The cold war era song by the Kingston Trio “The Merry Minuet”1 was first performed in San Francisco at the hungry i nightclub almost 60 years ago. It started like this: “…There’s hurricanes in Florida…” and it ended with thoughts about the atomic bomb. “…What nature doesn’t do to us will be done by our fellow man.” Sound familiar? This last quarter seemed to echo those fears. I find the fact that the song was written in the late 1950’s somewhat comforting. Catastrophes and maniacal dictators have always been with us and yet so far we seem to be able to power through it all. Grim humor seems to help.
The major economic forces in the world today are at a crossroads. An aging work force in the developed countries, accelerating and disruptive technological change, urbanization and global trade are dominating economies. Offsetting this is mass migration away from developing countries, rising nationalism worldwide and increasing demand for workers at both ends of the skill scale. These offsetting forces have kept inflation in check for some time, but have wreaked havoc in many sectors of the economy. One economic force in the U.S. that has not been volatile has been inflation.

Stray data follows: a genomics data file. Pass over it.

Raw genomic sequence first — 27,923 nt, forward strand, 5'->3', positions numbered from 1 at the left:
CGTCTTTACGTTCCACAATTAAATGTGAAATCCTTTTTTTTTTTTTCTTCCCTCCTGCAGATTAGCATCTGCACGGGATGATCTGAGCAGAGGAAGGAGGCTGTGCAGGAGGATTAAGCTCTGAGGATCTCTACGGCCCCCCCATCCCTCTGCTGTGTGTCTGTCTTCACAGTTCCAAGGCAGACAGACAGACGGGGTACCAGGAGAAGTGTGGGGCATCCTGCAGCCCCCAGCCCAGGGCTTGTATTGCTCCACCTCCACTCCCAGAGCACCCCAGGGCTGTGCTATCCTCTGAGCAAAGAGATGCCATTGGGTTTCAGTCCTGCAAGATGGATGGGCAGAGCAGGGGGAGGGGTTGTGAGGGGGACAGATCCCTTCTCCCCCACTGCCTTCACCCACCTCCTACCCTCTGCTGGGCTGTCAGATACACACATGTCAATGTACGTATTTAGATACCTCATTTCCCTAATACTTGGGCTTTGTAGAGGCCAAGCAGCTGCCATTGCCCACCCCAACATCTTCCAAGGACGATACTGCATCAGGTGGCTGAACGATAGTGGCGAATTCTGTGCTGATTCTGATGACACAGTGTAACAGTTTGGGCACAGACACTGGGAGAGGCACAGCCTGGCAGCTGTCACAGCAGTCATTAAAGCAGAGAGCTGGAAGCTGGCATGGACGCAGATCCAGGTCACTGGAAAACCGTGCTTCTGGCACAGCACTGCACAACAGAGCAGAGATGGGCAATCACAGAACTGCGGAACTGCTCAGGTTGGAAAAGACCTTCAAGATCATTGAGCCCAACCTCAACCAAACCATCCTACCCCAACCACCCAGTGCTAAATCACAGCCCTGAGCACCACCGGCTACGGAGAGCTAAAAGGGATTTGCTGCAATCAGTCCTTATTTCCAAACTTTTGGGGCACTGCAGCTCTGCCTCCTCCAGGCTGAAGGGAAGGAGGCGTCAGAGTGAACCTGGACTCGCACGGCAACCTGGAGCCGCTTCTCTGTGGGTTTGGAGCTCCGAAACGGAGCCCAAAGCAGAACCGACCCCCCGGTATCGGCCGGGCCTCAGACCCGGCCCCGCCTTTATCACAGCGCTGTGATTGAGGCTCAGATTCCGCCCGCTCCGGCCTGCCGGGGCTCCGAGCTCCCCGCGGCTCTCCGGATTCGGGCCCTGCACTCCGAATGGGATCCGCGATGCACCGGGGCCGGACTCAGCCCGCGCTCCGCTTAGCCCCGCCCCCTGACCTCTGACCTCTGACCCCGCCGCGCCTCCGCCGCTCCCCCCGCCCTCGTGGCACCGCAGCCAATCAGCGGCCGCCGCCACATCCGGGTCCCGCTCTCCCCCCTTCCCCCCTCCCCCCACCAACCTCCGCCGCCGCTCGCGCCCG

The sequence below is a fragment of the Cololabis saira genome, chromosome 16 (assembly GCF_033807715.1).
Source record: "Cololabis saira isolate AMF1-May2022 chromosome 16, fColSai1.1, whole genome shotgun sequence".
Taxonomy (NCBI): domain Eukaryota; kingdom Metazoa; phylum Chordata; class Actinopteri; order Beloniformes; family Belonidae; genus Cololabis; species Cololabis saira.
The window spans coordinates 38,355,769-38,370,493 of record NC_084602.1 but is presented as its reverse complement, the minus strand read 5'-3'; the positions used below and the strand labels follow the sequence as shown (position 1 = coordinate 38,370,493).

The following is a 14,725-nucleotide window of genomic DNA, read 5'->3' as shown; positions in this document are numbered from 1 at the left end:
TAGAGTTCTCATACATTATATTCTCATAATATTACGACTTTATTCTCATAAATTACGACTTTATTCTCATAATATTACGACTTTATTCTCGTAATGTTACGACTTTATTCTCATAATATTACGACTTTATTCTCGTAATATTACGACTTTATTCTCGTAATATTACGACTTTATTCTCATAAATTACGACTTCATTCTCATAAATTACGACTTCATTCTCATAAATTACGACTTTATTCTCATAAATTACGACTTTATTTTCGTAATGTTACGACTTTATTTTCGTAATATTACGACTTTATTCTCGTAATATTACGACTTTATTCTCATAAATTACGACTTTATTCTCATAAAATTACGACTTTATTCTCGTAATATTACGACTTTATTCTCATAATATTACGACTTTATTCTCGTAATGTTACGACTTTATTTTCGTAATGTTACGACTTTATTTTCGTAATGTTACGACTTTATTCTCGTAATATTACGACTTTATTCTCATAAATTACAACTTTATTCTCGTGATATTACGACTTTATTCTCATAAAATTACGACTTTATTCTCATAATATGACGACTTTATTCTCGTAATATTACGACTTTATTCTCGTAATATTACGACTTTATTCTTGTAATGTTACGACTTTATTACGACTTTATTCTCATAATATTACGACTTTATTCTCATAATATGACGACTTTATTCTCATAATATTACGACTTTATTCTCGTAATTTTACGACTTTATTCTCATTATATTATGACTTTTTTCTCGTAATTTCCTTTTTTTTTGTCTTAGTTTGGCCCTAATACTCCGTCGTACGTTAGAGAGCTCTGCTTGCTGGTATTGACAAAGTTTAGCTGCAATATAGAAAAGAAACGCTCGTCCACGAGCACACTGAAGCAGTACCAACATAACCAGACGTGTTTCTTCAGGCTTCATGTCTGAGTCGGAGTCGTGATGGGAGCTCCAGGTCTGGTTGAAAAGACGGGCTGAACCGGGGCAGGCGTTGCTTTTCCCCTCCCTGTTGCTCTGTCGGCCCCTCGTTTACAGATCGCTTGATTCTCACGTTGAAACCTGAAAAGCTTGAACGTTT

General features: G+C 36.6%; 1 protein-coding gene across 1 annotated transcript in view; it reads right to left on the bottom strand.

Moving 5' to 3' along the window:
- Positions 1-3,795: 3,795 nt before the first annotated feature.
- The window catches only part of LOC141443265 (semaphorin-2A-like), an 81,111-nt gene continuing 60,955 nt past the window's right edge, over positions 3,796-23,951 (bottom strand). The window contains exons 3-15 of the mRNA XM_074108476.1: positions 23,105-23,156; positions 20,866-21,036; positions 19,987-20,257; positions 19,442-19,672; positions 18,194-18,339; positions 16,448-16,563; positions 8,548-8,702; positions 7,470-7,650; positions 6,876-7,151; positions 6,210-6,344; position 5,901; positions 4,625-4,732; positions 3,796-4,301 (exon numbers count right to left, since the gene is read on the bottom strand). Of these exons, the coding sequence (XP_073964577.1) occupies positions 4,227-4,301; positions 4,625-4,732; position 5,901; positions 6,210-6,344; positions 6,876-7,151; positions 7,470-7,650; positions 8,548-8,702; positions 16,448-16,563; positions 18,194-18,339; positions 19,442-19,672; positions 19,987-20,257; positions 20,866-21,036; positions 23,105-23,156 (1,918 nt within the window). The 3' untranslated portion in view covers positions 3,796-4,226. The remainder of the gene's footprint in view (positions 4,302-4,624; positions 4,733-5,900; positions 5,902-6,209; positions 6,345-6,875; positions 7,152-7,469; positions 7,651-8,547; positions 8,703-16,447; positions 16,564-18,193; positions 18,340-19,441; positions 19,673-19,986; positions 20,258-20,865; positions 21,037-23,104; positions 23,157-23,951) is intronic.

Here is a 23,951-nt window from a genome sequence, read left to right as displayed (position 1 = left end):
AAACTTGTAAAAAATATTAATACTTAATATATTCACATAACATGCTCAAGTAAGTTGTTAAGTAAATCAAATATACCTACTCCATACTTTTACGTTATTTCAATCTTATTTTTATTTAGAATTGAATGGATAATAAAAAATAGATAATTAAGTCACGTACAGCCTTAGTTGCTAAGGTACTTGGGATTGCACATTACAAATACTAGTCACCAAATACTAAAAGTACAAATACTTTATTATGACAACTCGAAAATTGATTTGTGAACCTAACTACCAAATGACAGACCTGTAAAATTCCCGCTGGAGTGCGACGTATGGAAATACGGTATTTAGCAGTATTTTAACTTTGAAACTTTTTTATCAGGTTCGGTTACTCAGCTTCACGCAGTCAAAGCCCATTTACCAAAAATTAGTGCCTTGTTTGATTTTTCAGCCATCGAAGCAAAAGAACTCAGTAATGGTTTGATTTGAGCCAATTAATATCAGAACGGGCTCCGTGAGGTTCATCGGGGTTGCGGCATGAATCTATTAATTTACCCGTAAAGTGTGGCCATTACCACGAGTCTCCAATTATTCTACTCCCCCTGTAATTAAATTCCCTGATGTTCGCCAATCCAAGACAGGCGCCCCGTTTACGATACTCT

Slow steady growth, low inflation/low interest rates and full employment seem to have become the norm. Yet this paradigm may soon be changing. We are starting to see signs of accelerating inflation. Both the skilled work force and unskilled labor are in high demand, which will drive up wages. The Dollar has dropped sharply this year against the Euro, the Yuan and the Mexican Peso. This weakening Dollar will increase the price of imported goods. Home prices are now above the 2006 peak as measured by the Case Shiller national median and climbing.
Rising inflation is not all bad for our economy, as long as it does not spiral upwards. Companies have more flexibility in pricing, financial firms profits increase, stock markets generally rise, and bond yields go higher. During the current expansionary phase of the economy, we welcome a little more inflation, and at this point do not see it getting out of control. The Federal Reserve is tapping on the brakes with bond sales and measured interest rate increases. An aging population spends less and technology continues to drive down prices. This could change given uncertainties in world governments and extended climate issues. We hope not. We were worried about the same thing 60 years ago and most likely we will be worried about it 60 years from now. We will most likely always be dancing this minuet.
1 Kingston Trio, “The Merry Minuet” By Sheldon Harnick, …from the Hungry i, Capital Records,1959